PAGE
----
This one is somewhat downbeat. This seems like a ridiculous statement if one thinks about how the events of Birmingham or the assassination of Malcolm X are part of the previous books. This one is a difficult read, because Branch portrays the movement as one that falls apart. Riots get more coverage than non-violence, Vietnam escalates, King almost loses his sanity. There is many aspects in this book I had never heard about, for example the move to the cities, the attempt to create a movement in Chicago. As always Taylor Branch navigates nicely to hundreds of characters in ever-changing locations. It might not be as powerful as the first book of the series, but as a whole the body of work Taylor Branch has created is phenomenal.
A fitting conclusion to this massive trilogy. Branch is too generous to Johnson, and to the system of American politics + political economy in general, but this is still absolutely worth reading for the intricate details of movement-building, the tension between the movement and the larger forces at play in American politics, and the telescoping narrative from the riots of summer 1967 to the minute of the last 4 days of King’s life in the final section of the book.
great reading
From the Epilogue: "Like America's original Founders, those who marched for civil rights reduced power to human scale."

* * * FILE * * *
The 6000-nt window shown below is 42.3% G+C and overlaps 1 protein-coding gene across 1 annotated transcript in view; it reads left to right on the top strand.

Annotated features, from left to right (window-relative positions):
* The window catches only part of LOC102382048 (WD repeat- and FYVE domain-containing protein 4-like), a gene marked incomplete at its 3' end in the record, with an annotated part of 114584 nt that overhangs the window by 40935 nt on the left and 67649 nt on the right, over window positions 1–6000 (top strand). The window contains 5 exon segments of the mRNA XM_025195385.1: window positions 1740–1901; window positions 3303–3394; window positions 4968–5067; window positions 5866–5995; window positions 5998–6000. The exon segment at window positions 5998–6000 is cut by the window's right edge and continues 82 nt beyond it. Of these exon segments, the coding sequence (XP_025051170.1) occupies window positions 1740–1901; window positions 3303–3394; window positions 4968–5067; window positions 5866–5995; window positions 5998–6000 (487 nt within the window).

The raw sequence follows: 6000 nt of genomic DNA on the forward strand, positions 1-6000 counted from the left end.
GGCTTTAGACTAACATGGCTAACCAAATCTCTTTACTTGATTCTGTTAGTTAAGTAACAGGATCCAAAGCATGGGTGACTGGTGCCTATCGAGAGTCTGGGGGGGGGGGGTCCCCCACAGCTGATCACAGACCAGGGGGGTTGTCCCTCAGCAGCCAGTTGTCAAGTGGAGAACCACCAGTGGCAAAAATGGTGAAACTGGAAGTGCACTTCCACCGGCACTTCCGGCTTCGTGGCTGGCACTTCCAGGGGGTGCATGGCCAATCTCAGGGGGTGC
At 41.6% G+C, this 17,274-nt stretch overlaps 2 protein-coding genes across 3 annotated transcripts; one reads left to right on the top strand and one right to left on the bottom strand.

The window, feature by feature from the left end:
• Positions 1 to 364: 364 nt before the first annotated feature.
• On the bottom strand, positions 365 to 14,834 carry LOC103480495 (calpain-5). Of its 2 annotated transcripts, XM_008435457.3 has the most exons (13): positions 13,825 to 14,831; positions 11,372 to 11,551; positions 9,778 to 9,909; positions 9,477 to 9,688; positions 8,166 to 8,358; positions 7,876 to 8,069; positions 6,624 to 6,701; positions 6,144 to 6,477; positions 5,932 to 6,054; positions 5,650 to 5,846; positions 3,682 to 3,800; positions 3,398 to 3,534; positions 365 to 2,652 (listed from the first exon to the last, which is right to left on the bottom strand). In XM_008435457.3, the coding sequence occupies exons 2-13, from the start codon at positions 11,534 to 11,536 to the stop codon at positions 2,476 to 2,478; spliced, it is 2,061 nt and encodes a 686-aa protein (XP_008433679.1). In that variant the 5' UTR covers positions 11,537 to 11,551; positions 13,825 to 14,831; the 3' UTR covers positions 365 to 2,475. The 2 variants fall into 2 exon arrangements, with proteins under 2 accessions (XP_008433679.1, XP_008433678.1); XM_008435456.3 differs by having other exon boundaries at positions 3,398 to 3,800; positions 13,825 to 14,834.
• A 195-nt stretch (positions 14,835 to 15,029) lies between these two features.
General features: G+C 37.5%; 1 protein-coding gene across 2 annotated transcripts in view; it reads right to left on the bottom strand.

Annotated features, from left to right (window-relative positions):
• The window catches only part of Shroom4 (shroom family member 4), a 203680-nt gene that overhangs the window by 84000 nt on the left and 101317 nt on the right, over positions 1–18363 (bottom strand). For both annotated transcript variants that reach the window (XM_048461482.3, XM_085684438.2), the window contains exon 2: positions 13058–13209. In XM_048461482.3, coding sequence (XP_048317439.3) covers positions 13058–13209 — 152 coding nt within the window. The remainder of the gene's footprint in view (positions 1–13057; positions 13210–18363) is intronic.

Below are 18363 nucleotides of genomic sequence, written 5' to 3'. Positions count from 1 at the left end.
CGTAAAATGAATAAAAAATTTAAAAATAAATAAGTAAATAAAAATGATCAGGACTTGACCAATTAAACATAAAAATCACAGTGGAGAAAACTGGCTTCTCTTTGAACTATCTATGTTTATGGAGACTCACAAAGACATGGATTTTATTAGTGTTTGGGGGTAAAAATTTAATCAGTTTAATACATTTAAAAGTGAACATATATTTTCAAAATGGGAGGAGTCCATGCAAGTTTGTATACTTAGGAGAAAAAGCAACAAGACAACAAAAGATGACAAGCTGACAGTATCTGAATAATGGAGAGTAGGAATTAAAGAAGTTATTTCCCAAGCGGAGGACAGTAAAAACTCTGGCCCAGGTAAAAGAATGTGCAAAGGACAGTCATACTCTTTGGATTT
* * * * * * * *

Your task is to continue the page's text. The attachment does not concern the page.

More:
But my favorite quote may be from Stanley Levison. He gets the final say here after having been silenced by the FBI, amid power and fear run amok. Referring to King's assassination, he complained that most Americans already distorted the loss of "their plaster saint who was going to protect them from angry Negroes."
In the late 1960s, protestors blocked traffic (p. 93, 111) and conservatives complained about the political correctness (p. 339). More than this reminds of our contemporary politics in Taylor Branch’s hybrid Martin Luther King Jr. biography and civil rights history trilogy which concludes with this volume, At Canaan’s Edge, covering from Selma in 1965 to King’s death in 1968.

Through all the challenges he faced, King showed steadfast belief in the principle of nonviolence to create constructive change, even when it began to fall out of fashion with the rise of the black power movement. He determined also to look beyond racial injustice, even when it seemed politically unwise, such as breaking openly with President Johnson on Vietnam or building an intersectional Poor People’s Campaign to demand federal action on poverty.